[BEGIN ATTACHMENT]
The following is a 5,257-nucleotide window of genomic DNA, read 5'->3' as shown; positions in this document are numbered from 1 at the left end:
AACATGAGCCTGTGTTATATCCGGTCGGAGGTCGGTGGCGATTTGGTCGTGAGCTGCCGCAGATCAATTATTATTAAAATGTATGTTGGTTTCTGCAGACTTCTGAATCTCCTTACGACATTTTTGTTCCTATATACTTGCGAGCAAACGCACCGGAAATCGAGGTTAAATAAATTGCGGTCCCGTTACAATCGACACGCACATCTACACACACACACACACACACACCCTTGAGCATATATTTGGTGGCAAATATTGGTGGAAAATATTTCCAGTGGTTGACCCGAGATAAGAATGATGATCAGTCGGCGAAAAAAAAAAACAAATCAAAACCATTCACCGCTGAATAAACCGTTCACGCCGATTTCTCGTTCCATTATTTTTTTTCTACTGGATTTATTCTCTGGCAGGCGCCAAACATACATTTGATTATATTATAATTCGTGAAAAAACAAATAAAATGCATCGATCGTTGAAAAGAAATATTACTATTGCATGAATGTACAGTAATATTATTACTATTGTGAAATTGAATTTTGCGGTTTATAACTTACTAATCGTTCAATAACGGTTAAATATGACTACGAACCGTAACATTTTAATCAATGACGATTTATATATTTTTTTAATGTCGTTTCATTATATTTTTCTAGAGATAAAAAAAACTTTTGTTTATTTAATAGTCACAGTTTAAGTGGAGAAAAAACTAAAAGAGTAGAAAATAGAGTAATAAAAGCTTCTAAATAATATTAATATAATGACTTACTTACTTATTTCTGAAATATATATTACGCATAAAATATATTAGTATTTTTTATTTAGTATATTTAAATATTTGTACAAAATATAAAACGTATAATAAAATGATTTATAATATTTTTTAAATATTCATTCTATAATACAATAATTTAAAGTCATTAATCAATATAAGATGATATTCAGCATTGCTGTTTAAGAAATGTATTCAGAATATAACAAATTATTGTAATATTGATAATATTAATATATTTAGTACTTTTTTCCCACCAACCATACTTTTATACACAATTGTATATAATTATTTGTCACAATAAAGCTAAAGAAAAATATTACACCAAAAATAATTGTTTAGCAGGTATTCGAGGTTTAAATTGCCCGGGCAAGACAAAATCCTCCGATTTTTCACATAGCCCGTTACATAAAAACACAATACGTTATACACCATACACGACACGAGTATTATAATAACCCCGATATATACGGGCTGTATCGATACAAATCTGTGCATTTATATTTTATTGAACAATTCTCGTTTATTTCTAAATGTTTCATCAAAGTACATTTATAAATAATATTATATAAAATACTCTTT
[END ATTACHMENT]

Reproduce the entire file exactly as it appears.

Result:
The following is a 5,257-nucleotide window of genomic DNA, read 5'->3' as shown; positions in this document are numbered from 1 at the left end:
AACATGAGCCTGTGTTATATCCGGTCGGAGGTCGGTGGCGATTTGGTCGTGAGCTGCCGCAGATCAATTATTATTAAAATGTATGTTGGTTTCTGCAGACTTCTGAATCTCCTTACGACATTTTTGTTCCTATATACTTGCGAGCAAACGCACCGGAAATCGAGGTTAAATAAATTGCGGTCCCGTTACAATCGACACGCACATCTACACACACACACACACACACACCCTTGAGCATATATTTGGTGGCAAATATTGGTGGAAAATATTTCCAGTGGTTGACCCGAGATAAGAATGATGATCAGTCGGCGAAAAAAAAAAACAAATCAAAACCATTCACCGCTGAATAAACCGTTCACGCCGATTTCTCGTTCCATTATTTTTTTTCTACTGGATTTATTCTCTGGCAGGCGCCAAACATACATTTGATTATATTATAATTCGTGAAAAAACAAATAAAATGCATCGATCGTTGAAAAGAAATATTACTATTGCATGAATGTACAGTAATATTATTACTATTGTGAAATTGAATTTTGCGGTTTATAACTTACTAATCGTTCAATAACGGTTAAATATGACTACGAACCGTAACATTTTAATCAATGACGATTTATATATTTTTTTAATGTCGTTTCATTATATTTTTCTAGAGATAAAAAAAACTTTTGTTTATTTAATAGTCACAGTTTAAGTGGAGAAAAAACTAAAAGAGTAGAAAATAGAGTAATAAAAGCTTCTAAATAATATTAATATAATGACTTACTTACTTATTTCTGAAATATATATTACGCATAAAATATATTAGTATTTTTTATTTAGTATATTTAAATATTTGTACAAAATATAAAACGTATAATAAAATGATTTATAATATTTTTTAAATATTCATTCTATAATACAATAATTTAAAGTCATTAATCAATATAAGATGATATTCAGCATTGCTGTTTAAGAAATGTATTCAGAATATAACAAATTATTGTAATATTGATAATATTAATATATTTAGTACTTTTTTCCCACCAACCATACTTTTATACACAATTGTATATAATTATTTGTCACAATAAAGCTAAAGAAAAATATTACACCAAAAATAATTGTTTAGCAGGTATTCGAGGTTTAAATTGCCCGGGCAAGACAAAATCCTCCGATTTTTCACATAGCCCGTTACATAAAAACACAATACGTTATACACCATACACGACACGAGTATTATAATAACCCCGATATATACGGGCTGTATCGATACAAATCTGTGCATTTATATTTTATTGAACAATTCTCGTTTATTTCTAAATGTTTCATCAAAGTACATTTATAAATAATATTATATAAAATACTCTTT